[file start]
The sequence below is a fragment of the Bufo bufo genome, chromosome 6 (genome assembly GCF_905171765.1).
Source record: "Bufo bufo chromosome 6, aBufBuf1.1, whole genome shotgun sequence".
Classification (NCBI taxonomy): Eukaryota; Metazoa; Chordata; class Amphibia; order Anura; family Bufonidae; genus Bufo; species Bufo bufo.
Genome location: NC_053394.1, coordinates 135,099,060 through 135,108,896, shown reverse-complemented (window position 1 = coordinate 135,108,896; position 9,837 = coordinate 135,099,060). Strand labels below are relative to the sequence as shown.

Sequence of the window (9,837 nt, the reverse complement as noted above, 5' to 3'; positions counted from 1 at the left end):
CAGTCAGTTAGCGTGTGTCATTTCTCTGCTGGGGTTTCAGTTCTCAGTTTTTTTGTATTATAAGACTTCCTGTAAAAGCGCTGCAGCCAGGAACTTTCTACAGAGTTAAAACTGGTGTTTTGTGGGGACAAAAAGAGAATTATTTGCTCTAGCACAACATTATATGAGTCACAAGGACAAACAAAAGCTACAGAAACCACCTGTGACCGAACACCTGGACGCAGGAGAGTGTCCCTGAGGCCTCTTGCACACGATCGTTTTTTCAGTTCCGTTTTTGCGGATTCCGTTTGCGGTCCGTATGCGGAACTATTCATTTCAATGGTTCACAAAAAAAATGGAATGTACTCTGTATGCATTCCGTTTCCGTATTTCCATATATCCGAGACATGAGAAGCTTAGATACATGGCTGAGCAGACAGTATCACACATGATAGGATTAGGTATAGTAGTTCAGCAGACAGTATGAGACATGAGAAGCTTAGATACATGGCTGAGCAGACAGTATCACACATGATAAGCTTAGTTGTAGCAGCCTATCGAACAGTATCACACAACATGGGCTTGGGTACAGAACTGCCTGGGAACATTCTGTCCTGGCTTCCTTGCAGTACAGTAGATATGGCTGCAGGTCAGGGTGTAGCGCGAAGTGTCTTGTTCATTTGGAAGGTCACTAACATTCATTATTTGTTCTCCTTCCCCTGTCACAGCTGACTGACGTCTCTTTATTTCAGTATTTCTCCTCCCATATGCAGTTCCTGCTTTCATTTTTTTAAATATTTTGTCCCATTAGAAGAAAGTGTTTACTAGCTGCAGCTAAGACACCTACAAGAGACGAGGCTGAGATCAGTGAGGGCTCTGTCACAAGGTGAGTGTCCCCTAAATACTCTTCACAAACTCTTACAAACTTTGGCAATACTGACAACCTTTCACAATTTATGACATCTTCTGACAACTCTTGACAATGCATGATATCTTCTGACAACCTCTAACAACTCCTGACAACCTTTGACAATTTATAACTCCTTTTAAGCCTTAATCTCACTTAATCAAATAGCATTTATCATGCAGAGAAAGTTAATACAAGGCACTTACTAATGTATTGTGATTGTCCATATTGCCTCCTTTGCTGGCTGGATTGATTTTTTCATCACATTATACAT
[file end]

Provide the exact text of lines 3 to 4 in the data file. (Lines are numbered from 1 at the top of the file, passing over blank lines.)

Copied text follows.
Classification (NCBI taxonomy): Eukaryota; Metazoa; Chordata; class Amphibia; order Anura; family Bufonidae; genus Bufo; species Bufo bufo.
Genome location: NC_053394.1, coordinates 135,099,060 through 135,108,896, shown reverse-complemented (window position 1 = coordinate 135,108,896; position 9,837 = coordinate 135,099,060). Strand labels below are relative to the sequence as shown.